In this blog post and video, I'll be looking at tips for searching better online.
DuckDuckGo (DDG) is an alternative to Google, the biggest search engine in the world. DDG's Bangs feature is probably one of my favorite secret weapons in my day-to-day browsing.
Bang searches work using the
! symbol, and a shortcut for what you want to search for. Let's start with a simple (and useful one) for developers:
!gh — searching on GitHub.
!gh react.js will take you directly to GitHub's search page for the term "react.js", allowing you to find repos matching the term React.
DDG Bang searches turn your address bar into a launcher. Instead of being a simple search bar or a place to filter through your browser history, Bang searches are like having specific workflows for searching a thousand different websites , constrained by your ability to find the right keyword (though a lot of the time, you can just guess).
Here's some of my favorites:
\test→ I'm feeling lucky search for DDG
Search operators, whether in Google, DuckDuckGo, or any search engine, have long been touted as "advanced" searching. You've probably seen some of these before, but some of the basics are worth exploring again, so you can refine your searches as much as possible.
The exact-match operator, which you can use by wrapping your search term in double quotes, searches just for the exact text that you're looking for.
A great example of this is searching for error messages. Recently, my Ghost blog went down, and I saw the following error message in my logs:
MESSAGE: Worker initialization failure: EMFILE
Searching that term in Google returns 6.5k results. Searching the same term, wrapped in double quotes, as an exact-match search, returns just three results, all specifically related to the issue I ran into on my own blog:
"MESSAGE: Worker initialization failure: EMFILE"
Using my above example, I first did a general search for an error message, before ultimately using the exact-match search to narrow my searches down to just three results.
These three results look almost identical: one is from GitHub, and two are from gitMemory, which seems to be a mirror for GitHub.
This sort of duplication is really common in searches, especially when there's a strong incentive to generate a lot of content on your site for SEO (search engine optimization) purposes.
site: operator allows you to narrow your search results to a specific website. In the above case, let's say I just want to search for results from GitHub. Updating my search term to only search github.com will remove the two gitMemory results from my search:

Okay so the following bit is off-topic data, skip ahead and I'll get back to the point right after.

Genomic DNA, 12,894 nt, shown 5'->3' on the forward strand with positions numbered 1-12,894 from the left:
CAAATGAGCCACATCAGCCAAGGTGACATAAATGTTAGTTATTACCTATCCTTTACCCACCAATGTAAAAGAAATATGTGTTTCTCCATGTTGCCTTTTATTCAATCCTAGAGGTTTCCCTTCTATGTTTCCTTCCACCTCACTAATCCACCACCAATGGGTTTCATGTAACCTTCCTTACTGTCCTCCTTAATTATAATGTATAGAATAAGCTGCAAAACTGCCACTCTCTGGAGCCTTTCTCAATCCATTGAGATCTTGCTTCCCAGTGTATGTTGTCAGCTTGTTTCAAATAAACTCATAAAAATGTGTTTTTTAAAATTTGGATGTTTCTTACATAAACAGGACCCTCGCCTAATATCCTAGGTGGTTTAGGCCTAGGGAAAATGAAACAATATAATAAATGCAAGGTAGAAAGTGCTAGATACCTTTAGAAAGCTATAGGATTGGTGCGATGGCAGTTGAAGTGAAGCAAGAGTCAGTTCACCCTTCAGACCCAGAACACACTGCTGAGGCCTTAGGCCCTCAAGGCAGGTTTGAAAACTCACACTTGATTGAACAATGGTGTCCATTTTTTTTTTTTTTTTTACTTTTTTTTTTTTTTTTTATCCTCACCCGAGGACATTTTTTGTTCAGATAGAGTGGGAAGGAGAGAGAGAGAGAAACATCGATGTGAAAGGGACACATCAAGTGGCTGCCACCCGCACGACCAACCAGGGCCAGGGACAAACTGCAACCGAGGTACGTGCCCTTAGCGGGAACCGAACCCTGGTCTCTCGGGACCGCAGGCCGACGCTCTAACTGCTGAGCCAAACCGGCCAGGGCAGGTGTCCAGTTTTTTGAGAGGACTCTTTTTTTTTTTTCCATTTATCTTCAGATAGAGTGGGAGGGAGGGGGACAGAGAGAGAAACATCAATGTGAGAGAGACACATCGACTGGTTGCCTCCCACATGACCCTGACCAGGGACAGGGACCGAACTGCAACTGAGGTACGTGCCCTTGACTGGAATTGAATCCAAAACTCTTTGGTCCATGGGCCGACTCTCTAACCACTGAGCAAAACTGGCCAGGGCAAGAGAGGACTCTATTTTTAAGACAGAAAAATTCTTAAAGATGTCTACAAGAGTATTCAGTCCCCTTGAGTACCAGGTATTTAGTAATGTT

site:github.com "MESSAGE: Worker initialization failure: EMFILE"
There's a few other search tricks you should know about that I'll run through quickly.
The AND operator allows you to search for multiple terms together. For instance,
The OR operator allows you to search for either one term, another term, or both. For instance,
The parentheses operator allows you to group a certain part of your query into a separate section. This is useful when using the AND/OR operators above: if I'm searching for new form packages to use in my project, I could search
The recent explosion of new top-level domains (TLDs) has given rise to one particularly useful shortcut:
.new domains. These TLDs have been registered by a number of companies, including many developer tools, that let you jump quickly to new repositories, projects, documents, and more.
Here's a list of some of my favorites:
- repo.new creates a new GitHub repository
- story.new creates a new Medium story
- docs.new / sheets.new / slides.new all create new things in the Google ecosystem — a new Google Doc, Google Sheet, or Google Slides presentation
- pen.new creates a new CodePen pen
- canva.new creates a new Canva artboart
- link.new creates a new Bit.ly link
GitHub1s is a recent discovery I made via a great video from the codeSTACKr YouTube channel. It allows you to view any GitHub repository directly in VS Code, in your browser. I’m kinda amazed this works, and it’s super fast, too. Just change any GitHub repo URL in your browser (for instance, signalnerve/lilredirector) to
github1s.com, and in just a few seconds, you’ll get a VS Code instance you can use to poke around the codebase.
Just as a caveat, this project doesn’t appear to let you search globally throughout the codebase using the File Finder (
Ctrl+p) or using the Search function (
Ctrl+f) — instead, it appears to be constrained to whatever file you have open. This doesn’t make it immediately useful for discovering something in a new project, but this may be something that can be fixed in the future.
jsDelivr is a free CDN for open source code. It has the standard CDN-for-JS and CSS tricks: you can provide version numbers and files directly in the URL, and you can hotlink directly to jsDelivr to include things like jQuery or Tailwind CSS (see our Tailwind CSS guide) in your projects.
jsDelivr’s underrated feature is GitHub integration. A few years ago, there was a great project called RawGit, which allowed you to hotlink directly to GitHub projects or files in your codebase. It effectively made GitHub a free (and easy-to-use) storage service for your projects. As you might imagine, it became expensive to run as it got more popular, and it eventually shut down.
Since jsDelivr is already a CDN, adding support for hotlinking your GitHub files turns out to be a pretty trivial addition. jsDelivr supports linking to GitHub by using the
/gh/user/repo@tag/file-path syntax, as seen below:
Another great feature of jsDelivr is the directory UI. By simply going to
/gh/user/repo/ (omitting the
file-path), you can see a complete directory structure for the project, allowing you to click around, and ultimately select a file for inclusion in your project. For an example of this, check out my lilredirector repo inside of jsDelivr — clicking any of the files will give you a versioned and ready-to-use link that you could import into your project.